On January 12, 1970, UK rolled into Athens at 11-0, already having beaten West Virginia, UNC, Notre Dame, Duke, Kansas and Indiana, among others. They were blowing good teams out – averaging about 95 ppg. Dan Issel was getting 34ppg. We were 6-4 and had struggled in the early season. But, we had played a rugged, mostly road schedule against very good teams, and our record included a 2 point loss at #7 Davidson, an 8 pointer to LaSalle (#2 the year before) and a close one to a solid Illinois team. However, we were 4-0 in SEC play and UK was 3-0. We averaged 72 ppg.
The coliseum was packed with mostly UGA fans. We averaged 7,200 attendance that year and many more for SEC games. Unlike recent years, there were not many tickets available for UK fans. The game was a rugged defensive battle from the start. UGA 11-UK 7 at 14:01. We went on a small run and led 19-14 at 10:32. It was 34-34 at halftime. The second half was more of the same. UK led 54-52 at 10:50. UK led 61- 56 at 7:50 and 71-67 at 1:51. Then the fun began.
I chide folks all the time not to blame officiating for losses, but sometimes there is some merit. UK forward Mike Pratt drove and scored on Westbrook and absolutely extends his left arm for what should have been an offensive foul. I look at the ref, Bob “Poochie” Hartsfield, a former player for the Atlanta Crackers, that great minor league baseball team and not a racial slur, and a guy who officiated many of my high school games. I hoped for at least an honest call. I swear Poochie began to raise his arm for the charging call, glanced over at the “the Baron” Adolph Rupp, who grimaced slightly and almost imperceptibly shook his head. Well, Rupp ran the SEC at that time and more than once had officials sent packing from the conference. Poochie swallowed his whistle. Next UK possession Issel fumbled the ball out of bounds, but UK was awarded possession and scored. Believe me, I was there, and I’ve watched the replays. Final score UK 72-UGA 71.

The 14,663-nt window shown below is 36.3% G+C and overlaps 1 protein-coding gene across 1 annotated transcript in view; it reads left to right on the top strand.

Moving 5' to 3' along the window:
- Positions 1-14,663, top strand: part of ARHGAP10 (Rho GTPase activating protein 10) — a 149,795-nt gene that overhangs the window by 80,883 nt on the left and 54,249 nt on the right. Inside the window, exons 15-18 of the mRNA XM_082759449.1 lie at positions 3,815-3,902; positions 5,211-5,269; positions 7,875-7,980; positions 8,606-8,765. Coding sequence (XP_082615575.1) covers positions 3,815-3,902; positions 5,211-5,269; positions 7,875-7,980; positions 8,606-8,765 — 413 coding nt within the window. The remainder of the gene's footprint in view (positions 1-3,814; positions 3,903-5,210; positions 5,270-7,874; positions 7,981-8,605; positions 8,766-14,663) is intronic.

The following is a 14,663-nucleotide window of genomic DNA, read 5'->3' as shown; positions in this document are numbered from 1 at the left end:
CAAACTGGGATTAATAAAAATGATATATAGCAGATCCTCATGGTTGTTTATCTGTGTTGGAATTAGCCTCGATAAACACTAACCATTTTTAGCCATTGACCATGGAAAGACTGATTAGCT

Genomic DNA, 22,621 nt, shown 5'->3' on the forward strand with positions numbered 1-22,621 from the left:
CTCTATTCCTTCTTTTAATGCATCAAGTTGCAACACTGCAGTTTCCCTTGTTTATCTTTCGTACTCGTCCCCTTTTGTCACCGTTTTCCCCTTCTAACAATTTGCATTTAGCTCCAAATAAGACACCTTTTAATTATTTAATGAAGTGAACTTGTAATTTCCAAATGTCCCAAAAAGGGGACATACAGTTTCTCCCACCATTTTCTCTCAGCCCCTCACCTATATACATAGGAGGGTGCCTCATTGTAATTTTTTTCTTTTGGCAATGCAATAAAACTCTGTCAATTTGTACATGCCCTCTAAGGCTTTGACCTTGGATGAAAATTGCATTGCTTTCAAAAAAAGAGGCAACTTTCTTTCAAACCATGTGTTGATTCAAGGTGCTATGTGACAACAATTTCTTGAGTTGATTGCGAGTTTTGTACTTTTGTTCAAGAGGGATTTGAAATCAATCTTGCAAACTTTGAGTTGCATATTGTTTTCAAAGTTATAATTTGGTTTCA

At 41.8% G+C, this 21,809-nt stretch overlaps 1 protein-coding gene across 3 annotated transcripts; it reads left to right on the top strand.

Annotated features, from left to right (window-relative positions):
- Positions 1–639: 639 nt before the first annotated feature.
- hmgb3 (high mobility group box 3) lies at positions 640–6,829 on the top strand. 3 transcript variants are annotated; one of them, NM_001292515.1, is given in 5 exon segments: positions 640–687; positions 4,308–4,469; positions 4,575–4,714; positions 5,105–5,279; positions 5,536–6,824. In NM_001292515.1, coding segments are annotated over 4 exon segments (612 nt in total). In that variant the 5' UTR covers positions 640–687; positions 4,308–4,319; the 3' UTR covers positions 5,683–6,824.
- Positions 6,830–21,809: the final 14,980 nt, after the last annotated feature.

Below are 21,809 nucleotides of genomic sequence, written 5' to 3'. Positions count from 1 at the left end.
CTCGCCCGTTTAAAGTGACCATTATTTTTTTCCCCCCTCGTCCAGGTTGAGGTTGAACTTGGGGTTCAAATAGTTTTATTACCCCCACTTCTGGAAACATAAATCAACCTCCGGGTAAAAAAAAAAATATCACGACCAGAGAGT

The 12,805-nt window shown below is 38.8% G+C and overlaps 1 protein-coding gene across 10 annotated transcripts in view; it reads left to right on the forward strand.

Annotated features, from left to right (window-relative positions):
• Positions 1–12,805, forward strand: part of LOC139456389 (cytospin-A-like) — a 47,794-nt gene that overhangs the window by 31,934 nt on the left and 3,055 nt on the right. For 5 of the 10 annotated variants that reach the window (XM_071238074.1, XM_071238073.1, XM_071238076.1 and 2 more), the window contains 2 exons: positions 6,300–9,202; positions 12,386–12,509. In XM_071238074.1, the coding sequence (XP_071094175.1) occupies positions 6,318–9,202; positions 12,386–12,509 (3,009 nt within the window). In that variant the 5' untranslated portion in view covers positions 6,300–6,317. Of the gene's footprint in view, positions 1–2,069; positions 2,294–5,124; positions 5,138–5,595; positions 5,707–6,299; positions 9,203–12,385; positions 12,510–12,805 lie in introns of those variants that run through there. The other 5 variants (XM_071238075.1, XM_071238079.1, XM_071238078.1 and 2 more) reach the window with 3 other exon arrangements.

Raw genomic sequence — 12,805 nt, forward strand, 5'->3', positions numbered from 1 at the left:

Final statistics show: UK, 29-69 from the field, 14-21 free throws, 45 rebounds, 15 fouls. UGA, 28-67 from the field, 15-19 free throw, 45 rebounds, 15 fouls. Despite the low scoring, the game was fast paced. UK raced up the court every possession, and both teams had fast breaks throughout. The most amazing stat of all … each team played only six players the entire game.
We went on to lead the conference in late January at 8-1, but some key injuries and tough losses piled up, and we finished third in the conference at 11-7, but only conference champs went to the NCAA in those years. UK had a 27-1 regular season, won the SEC at 17-1, and, though they lost in the NCAA semi-finals to Jacksonville (with big Artis Gilmore), wound up #1 in the final AP poll, even though UCLA won the championship.